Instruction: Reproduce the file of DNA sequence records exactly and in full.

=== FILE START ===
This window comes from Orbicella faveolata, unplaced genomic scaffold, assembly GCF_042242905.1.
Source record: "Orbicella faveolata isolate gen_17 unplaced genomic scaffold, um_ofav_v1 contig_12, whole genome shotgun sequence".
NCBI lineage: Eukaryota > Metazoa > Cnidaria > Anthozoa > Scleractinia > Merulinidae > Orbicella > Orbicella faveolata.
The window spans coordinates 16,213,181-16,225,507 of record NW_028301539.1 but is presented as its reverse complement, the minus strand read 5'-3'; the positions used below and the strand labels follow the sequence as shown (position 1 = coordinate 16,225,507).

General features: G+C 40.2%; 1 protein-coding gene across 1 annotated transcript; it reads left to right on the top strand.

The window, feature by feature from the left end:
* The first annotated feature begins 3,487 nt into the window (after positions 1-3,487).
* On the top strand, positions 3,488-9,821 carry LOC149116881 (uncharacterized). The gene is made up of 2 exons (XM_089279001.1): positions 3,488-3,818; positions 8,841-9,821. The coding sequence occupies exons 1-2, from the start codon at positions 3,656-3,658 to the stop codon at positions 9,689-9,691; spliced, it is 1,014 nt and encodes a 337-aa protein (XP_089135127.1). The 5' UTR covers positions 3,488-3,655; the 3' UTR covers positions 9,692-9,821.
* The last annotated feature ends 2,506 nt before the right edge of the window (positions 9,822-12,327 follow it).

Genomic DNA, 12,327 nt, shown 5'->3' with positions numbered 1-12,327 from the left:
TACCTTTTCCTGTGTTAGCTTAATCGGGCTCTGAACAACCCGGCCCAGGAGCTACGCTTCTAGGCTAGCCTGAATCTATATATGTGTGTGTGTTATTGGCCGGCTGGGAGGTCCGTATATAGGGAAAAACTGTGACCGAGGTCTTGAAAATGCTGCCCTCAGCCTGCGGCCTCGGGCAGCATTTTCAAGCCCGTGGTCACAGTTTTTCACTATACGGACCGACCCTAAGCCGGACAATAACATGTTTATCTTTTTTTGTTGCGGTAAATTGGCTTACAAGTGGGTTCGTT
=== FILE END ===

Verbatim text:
This window comes from Orbicella faveolata, unplaced genomic scaffold, assembly GCF_042242905.1.
Source record: "Orbicella faveolata isolate gen_17 unplaced genomic scaffold, um_ofav_v1 contig_12, whole genome shotgun sequence".
NCBI lineage: Eukaryota > Metazoa > Cnidaria > Anthozoa > Scleractinia > Merulinidae > Orbicella > Orbicella faveolata.
The window spans coordinates 16,213,181-16,225,507 of record NW_028301539.1 but is presented as its reverse complement, the minus strand read 5'-3'; the positions used below and the strand labels follow the sequence as shown (position 1 = coordinate 16,225,507).

General features: G+C 40.2%; 1 protein-coding gene across 1 annotated transcript; it reads left to right on the top strand.

The window, feature by feature from the left end:
* The first annotated feature begins 3,487 nt into the window (after positions 1-3,487).
* On the top strand, positions 3,488-9,821 carry LOC149116881 (uncharacterized). The gene is made up of 2 exons (XM_089279001.1): positions 3,488-3,818; positions 8,841-9,821. The coding sequence occupies exons 1-2, from the start codon at positions 3,656-3,658 to the stop codon at positions 9,689-9,691; spliced, it is 1,014 nt and encodes a 337-aa protein (XP_089135127.1). The 5' UTR covers positions 3,488-3,655; the 3' UTR covers positions 9,692-9,821.
* The last annotated feature ends 2,506 nt before the right edge of the window (positions 9,822-12,327 follow it).

Genomic DNA, 12,327 nt, shown 5'->3' with positions numbered 1-12,327 from the left:
TACCTTTTCCTGTGTTAGCTTAATCGGGCTCTGAACAACCCGGCCCAGGAGCTACGCTTCTAGGCTAGCCTGAATCTATATATGTGTGTGTGTTATTGGCCGGCTGGGAGGTCCGTATATAGGGAAAAACTGTGACCGAGGTCTTGAAAATGCTGCCCTCAGCCTGCGGCCTCGGGCAGCATTTTCAAGCCCGTGGTCACAGTTTTTCACTATACGGACCGACCCTAAGCCGGACAATAACATGTTTATCTTTTTTTGTTGCGGTAAATTGGCTTACAAGTGGGTTCGTT